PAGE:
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ICT Prices and ICT Services: What Do They Tell Us About Productivity and Technology


  • Dave Byrne


  • Carol Corrado



This article reassesses the link between ICT prices, technology, and productivity. To understand how the ICT sector could come to the rescue of a whole economy, a multi-sector model developed by Oulton (2012) is extended to include ICT services and used to calibrate the steady-state contribution of the ICT sector to growth in aggregate U.S. labour productivity. The extended model also has implications for the relationship between prices for ICT services and prices for the ICT assets used to supply them, namely, that, ICT service prices may diverge from ICT asset prices and reflect productivity gains from ICT asset management by the sector. All told, because ICT technologies increasingly diffuse through the economy via purchased services (e.g. cloud services, data analytic services), they are not fully accounted for in the standard narrative of ICT’s contribution to economic growth. When this omission is corrected and the price indexes for ICT assets developed in Byrne and Corrado (2017a) are used to indicate the relative productivity of the ICT sector, its contribution to potential labour productivity growth is estimated to be substantially larger than generally thought — 1.4 percentage points per year.

Suggested Citation

  • Dave Byrne & Carol Corrado, 2017. "ICT Prices and ICT Services: What Do They Tell Us About Productivity and Technology," International Productivity Monitor, Centre for the Study of Living Standards, vol. 33, pages 150-181, Fall.
  • Handle: RePEc:sls:ipmsls:v:33:y:2017:8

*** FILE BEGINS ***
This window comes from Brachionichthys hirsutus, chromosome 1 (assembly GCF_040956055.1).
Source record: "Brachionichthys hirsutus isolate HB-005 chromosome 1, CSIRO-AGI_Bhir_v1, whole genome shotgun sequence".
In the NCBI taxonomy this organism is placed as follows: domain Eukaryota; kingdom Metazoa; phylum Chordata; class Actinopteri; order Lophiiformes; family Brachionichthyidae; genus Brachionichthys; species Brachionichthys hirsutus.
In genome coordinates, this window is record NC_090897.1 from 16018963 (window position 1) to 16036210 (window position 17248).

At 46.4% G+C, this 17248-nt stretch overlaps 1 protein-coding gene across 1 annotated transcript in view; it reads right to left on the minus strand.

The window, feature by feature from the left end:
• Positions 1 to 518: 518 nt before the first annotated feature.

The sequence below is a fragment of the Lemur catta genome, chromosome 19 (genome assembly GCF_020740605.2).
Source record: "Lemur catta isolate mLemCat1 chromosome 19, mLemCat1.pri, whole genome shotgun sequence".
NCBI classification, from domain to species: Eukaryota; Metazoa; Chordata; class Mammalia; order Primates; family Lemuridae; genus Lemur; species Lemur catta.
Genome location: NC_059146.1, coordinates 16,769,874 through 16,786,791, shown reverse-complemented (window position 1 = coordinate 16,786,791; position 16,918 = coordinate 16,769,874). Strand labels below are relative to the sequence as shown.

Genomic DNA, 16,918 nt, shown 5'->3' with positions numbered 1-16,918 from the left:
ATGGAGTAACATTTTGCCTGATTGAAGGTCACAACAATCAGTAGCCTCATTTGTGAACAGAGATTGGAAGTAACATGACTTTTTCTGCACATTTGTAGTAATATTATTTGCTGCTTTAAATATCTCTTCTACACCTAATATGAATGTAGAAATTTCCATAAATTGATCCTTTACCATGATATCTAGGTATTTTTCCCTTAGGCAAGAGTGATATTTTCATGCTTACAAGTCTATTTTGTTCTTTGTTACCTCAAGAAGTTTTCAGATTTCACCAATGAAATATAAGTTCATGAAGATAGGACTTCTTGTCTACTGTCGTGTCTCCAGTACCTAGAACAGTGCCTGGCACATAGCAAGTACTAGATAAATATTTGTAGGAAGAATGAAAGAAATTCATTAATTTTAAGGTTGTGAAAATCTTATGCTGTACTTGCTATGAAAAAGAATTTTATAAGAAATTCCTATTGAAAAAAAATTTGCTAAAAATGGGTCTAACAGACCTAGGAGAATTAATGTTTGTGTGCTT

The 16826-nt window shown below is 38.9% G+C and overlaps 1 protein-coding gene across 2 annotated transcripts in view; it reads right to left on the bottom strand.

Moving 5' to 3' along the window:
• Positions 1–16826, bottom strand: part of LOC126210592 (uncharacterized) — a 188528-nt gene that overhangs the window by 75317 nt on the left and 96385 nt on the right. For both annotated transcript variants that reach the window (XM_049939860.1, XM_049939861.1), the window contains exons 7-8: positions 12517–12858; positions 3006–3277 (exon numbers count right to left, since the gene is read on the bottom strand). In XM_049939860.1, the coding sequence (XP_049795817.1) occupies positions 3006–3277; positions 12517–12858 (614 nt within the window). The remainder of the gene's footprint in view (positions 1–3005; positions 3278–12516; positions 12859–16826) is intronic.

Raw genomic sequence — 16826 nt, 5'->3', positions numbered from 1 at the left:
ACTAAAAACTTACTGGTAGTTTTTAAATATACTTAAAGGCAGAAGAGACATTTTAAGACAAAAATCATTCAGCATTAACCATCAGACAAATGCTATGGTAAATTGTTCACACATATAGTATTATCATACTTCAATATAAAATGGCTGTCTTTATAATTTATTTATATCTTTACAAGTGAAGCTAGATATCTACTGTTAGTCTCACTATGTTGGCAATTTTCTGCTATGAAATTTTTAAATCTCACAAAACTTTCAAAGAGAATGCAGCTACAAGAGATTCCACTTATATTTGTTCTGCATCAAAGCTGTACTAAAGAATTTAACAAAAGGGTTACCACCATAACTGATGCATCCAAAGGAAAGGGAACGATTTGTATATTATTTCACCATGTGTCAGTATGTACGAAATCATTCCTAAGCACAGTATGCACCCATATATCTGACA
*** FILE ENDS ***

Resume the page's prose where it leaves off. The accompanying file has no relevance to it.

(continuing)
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    References listed on IDEAS

    1. Ernst R. Berndt & Neal J. Rappaport, 2001. "Price and Quality of Desktop and Mobile Personal Computers: A Quarter-Century Historical Overview," American Economic Review, American Economic Association, vol. 91(2), pages 268-273, May.
    2. Lee Branstetter & Daniel Sichel, 2017. "The Case for an American Productivity Revival," Policy Briefs PB17-26, Peterson Institute for International Economics.
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    Cited by:

    1. Lawrence, Robert Z., 2018. "Recent US Manufacturing Employment: The Exception that Proves the Rule," Working Paper Series rwp18-002, Harvard University, John F. Kennedy School of Government.

    More about this item


    Information and Internet Services; Labour Productivity; Prices; Multi-sector Growth Model; Economic Growth.;

    JEL classification:

    • L86 - Industrial Organization - - Industry Studies: Services - - - Information and Internet Services; Computer Software
    • O41 - Economic Development, Innovation, Technological Change, and Growth - - Economic Growth and Aggregate Productivity - - - One, Two, and Multisector Growth Models
    • D24 - Microeconomics - - Production and Organizations - - - Production; Cost; Capital; Capital, Total Factor, and Multifactor Productivity; Capacity
    • E3 - Macroeconomics and Monetary Economics - - Prices, Business Fluctuations, and Cycles


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